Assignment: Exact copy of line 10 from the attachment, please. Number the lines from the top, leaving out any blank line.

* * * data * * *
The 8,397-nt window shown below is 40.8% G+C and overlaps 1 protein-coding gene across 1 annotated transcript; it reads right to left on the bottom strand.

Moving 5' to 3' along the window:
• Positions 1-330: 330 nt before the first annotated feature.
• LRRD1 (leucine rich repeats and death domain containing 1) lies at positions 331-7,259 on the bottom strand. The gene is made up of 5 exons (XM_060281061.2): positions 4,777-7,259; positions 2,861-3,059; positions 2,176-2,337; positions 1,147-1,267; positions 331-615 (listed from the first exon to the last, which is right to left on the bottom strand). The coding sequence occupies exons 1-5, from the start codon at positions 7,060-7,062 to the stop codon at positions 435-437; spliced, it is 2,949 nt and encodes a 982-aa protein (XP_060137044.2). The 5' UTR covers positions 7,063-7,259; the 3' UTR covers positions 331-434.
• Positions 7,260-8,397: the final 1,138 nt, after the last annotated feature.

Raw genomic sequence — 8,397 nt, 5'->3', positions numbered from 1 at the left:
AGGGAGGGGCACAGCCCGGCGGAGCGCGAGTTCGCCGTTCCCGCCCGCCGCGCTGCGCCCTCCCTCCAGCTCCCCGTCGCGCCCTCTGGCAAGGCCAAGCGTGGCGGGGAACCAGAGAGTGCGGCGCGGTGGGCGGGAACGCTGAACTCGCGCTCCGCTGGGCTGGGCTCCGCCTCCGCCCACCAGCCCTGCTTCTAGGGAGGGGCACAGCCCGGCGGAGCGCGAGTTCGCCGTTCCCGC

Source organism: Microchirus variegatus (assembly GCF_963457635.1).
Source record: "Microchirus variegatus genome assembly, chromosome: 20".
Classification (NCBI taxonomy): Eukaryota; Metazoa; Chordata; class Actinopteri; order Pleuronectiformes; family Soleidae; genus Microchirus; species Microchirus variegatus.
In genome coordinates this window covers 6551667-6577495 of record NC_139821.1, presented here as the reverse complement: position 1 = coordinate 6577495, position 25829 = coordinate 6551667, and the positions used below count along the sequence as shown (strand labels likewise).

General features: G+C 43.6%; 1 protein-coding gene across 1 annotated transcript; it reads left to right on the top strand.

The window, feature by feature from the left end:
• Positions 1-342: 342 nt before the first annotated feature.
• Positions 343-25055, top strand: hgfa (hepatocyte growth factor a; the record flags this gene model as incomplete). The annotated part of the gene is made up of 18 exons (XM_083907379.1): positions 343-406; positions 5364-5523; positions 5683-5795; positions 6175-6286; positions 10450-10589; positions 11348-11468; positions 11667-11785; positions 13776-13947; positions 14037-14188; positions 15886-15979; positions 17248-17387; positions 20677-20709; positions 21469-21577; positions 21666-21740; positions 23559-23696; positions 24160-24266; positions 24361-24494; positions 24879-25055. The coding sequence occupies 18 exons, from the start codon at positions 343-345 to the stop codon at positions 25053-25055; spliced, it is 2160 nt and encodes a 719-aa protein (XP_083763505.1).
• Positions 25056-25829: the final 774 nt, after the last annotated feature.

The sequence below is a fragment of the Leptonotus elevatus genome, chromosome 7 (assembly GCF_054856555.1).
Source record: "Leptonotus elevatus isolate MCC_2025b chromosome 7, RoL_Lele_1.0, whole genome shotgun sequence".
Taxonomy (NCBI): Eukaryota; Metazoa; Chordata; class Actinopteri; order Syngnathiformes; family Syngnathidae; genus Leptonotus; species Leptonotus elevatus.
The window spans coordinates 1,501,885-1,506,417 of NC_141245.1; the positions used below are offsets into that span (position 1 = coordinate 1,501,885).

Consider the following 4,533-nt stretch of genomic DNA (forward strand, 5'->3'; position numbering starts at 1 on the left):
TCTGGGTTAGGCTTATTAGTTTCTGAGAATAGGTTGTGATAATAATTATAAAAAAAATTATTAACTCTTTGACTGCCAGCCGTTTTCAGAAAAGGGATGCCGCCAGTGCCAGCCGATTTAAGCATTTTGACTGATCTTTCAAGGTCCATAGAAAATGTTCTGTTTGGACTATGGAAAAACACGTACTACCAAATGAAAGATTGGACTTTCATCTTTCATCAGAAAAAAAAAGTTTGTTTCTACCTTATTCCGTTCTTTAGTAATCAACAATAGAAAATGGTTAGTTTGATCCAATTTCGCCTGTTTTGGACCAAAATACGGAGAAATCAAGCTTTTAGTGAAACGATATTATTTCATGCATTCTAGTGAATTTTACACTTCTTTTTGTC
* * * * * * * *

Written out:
Classification (NCBI taxonomy): Eukaryota; Metazoa; Chordata; class Actinopteri; order Pleuronectiformes; family Soleidae; genus Microchirus; species Microchirus variegatus.